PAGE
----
In 2002 and 2003, I wrote a series of columns attacking Doris Kearns Goodwin for failing to concede that her much-publicized borrowings from author Lynne McTaggart constituted plagiarism. Goodwin had cited McTaggart in footnotes to the book in question, The Kennedys and the Fitzgeralds. Nonetheless, I pointed out, Goodwin's appropriation of McTaggart's language fit the definition of plagiarism that Harvard presented to incoming freshmen, and I noted the irony that Goodwin was just finishing out a term as a member of Harvard's Board of Overseers. (After my column appeared, the Harvard Crimson called for Goodwin's resignation.) Lest anyone conclude that Harvard's definition of plagiarism was more rigorous than anyone else's, I pointed out that Goodwin's actions constituted plagiarism under the definitions endorsed by the Modern Language Association, the American Historical Association, and every other university surveyed during the controversy by Rick Shenkman of the History News Network.
Even though Goodwin rejected the term "plagiarism," she made clear that she felt embarrassed by the borrowings. "At her behest, she said," reported the New York Times in February 2002, "Simon & Schuster is taking the extraordinary step of destroying its inventory of paperback copies of the book to publish a thoroughly corrected edition this spring."
All well and good, I noted, but why hadn't Goodwin corrected The Kennedys and the Fitzgeralds more than a decade earlier, when the borrowings had been flagged to her by McTaggart, whose book Goodwin had plagiarized? Far from admitting Goodwin's error and correcting the text, Simon & Schuster had paid McTaggart a fee to go away and keep her yap shut. (As I noted in 2002, the arrangement did not reflect especially well on McTaggart, who, prior to her money discussions with Goodwin, had published a review of Goodwin's book that soft-pedaled the plagiarism accusation.) Goodwin was doing the scholarly thing only now that the plagiarism had been exposed by Bo Crader in the Weekly Standard. She was correcting the record because she had to.
That turns out not to be true. I have misrepresented Ms. Goodwin's actions, and I owe her an apology.
In my earlier columns, I portrayed Ms. Goodwin as somewhat craven for correcting her faulty text only when bad publicity required it. What I should have written was that Ms. Goodwin was really, really craven for saying she was going to correct her faulty text and then, once the braying media pack scampered away, not doing it!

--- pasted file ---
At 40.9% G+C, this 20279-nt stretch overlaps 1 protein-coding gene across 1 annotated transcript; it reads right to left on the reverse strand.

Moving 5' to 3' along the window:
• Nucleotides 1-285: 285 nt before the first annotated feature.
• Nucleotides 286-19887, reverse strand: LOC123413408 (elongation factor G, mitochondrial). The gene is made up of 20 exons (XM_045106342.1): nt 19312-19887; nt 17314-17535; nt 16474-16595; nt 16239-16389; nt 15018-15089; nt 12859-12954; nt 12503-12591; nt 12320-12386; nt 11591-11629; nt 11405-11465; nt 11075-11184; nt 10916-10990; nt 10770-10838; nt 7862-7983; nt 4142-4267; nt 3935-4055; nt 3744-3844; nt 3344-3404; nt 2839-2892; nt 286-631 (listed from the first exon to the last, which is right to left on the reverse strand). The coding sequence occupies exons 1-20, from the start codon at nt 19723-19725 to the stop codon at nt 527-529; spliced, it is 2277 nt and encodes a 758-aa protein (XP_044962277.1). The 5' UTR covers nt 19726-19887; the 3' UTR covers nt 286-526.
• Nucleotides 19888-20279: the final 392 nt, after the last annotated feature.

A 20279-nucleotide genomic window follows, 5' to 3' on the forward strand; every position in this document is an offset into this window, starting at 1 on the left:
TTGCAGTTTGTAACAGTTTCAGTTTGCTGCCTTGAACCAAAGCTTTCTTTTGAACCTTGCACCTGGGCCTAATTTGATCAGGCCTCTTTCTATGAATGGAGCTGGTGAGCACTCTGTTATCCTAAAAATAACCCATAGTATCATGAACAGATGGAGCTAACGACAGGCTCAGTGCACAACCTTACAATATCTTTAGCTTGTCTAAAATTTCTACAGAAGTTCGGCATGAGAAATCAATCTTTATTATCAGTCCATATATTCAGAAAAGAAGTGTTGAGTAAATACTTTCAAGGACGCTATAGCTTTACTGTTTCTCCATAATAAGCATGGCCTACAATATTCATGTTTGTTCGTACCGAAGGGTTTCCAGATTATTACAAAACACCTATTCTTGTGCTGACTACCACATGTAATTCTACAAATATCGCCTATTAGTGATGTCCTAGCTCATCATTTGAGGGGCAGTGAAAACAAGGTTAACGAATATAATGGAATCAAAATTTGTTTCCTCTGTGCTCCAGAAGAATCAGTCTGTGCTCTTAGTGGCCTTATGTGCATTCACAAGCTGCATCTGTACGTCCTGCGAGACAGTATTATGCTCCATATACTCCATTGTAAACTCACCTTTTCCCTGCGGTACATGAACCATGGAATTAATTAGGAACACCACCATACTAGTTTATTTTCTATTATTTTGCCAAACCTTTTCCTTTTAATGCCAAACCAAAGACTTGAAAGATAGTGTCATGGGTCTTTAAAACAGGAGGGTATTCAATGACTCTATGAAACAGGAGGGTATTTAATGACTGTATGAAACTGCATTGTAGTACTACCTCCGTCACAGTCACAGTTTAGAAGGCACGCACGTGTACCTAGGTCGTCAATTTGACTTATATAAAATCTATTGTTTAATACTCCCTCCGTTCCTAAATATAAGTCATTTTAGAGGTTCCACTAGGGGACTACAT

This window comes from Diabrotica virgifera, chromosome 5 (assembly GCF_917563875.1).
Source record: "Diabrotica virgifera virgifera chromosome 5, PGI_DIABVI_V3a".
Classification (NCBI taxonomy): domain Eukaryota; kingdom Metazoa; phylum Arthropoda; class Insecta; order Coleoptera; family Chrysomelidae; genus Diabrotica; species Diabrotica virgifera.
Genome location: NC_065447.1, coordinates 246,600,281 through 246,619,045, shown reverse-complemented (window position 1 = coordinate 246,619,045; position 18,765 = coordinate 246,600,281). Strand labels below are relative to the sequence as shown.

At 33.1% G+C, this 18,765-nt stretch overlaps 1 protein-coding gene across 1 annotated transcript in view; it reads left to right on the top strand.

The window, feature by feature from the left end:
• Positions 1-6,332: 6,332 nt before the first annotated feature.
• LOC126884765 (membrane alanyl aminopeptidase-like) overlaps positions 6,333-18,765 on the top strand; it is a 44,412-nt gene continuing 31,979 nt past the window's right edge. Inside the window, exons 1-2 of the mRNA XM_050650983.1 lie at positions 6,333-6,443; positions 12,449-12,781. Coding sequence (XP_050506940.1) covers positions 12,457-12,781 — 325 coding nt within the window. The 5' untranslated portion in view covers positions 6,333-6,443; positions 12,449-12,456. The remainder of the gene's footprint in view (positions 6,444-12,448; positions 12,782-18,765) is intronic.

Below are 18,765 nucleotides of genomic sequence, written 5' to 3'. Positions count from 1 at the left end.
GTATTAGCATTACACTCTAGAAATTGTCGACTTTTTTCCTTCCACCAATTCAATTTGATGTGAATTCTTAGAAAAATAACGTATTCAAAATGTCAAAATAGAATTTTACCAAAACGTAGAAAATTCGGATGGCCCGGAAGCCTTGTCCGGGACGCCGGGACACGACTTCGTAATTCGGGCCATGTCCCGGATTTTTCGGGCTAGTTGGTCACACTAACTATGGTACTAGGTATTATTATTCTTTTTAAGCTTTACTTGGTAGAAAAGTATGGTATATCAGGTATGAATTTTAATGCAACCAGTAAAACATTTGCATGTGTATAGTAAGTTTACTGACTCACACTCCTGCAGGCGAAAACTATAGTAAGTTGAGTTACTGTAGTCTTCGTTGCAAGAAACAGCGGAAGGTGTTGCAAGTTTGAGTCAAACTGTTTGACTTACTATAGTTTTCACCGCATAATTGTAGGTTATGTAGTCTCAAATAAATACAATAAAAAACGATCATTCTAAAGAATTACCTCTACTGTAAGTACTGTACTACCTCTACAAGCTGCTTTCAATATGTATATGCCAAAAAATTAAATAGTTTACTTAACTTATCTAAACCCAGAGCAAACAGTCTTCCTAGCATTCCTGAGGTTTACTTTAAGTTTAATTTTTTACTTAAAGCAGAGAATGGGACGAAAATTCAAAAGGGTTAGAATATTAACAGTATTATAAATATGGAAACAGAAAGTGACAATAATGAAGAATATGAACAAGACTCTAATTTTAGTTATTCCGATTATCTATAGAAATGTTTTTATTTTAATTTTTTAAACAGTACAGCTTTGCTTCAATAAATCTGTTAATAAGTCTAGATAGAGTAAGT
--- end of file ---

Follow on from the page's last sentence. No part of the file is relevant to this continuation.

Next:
In an Oct. 6 Boston Globe column, Alex Beam revealed that just one week ago he managed to purchase a St. Martin's paperback copy of The Fitzgeralds and the Kennedys, and, despite Goodwin's promise, the edition was not corrected. What gives?
"We did exactly what we said we were going to do," says Simon & Schuster's Hayes. ''We did pull all our copies as promised. We weren't aware that other copy [from St. Martin's Press] was out there."
We weren't aware that other copy was out there? Simon & Schuster and Doris Goodwin were collectively unaware that one or both of them had sold reprint rights to St. Martin's Press? And that a paperback St. Martin's edition had been published in 1991? And could still be purchased, in all its plagiaristic glory, with the mere click of a computer mouse? Um, that isn't possible.
Hayes told Beam that Simon & Schuster did indeed pull its own copies off the shelves. But that new, corrected Simon & Schuster edition of The Fitzgeralds and the Kennedys, promised for the spring of 2002, turns out to have been 100 percent bluff. Four springs have come and gone since Goodwin promised the corrected paperback edition. None has appeared. According to Beam, Hayes says it may be published after Goodwin's publicity tour for her latest book, Team of Rivals. That would appear to suggest that the corrected volume also may not be published. Meanwhile, Goodwin has refused to acknowledge the plagiarisms in another book, No Ordinary Time, even though these were well-documented in August 2002 by the Los Angeles Times.
Look, I wish the woman well. Thomas Mallon (in a strange puffer of a magazine profile in the Atlantic) pronounced Team of Rivals, about Lincoln's Cabinet, to be a wonderful piece of work, and Mallon's a discerning literary critic. Mallon also happens to be kind of a hanging judge on the subject of plagiarism; he wrote a very smart book about it. But in his Atlantic profile of Goodwin, he declares himself at the outset to be bored with the topic of plagiarism, and he dismisses it pretty quickly. Mallon's behavior reminds me of the huntsman's in Snow White and the Seven Dwarfs. Remember the huntsman? He's dispatched by the Evil Queen to cut out the heart of Snow White. But he can't do it because Snow White is so lovely and defenseless and kind (or is she just media-savvy?), so he lets her go and he brings the Evil Queen a stag's heart instead. I sincerely doubt Goodwin would let anything like her previous plagiarisms mar her new book. But she hasn't delivered on her promise to correct the plagiarisms in The Fitzgeralds and the Kennedys, and I don't feel I can ignore that.
Mirror, mirror, on the wall. Who's the slickest of them all?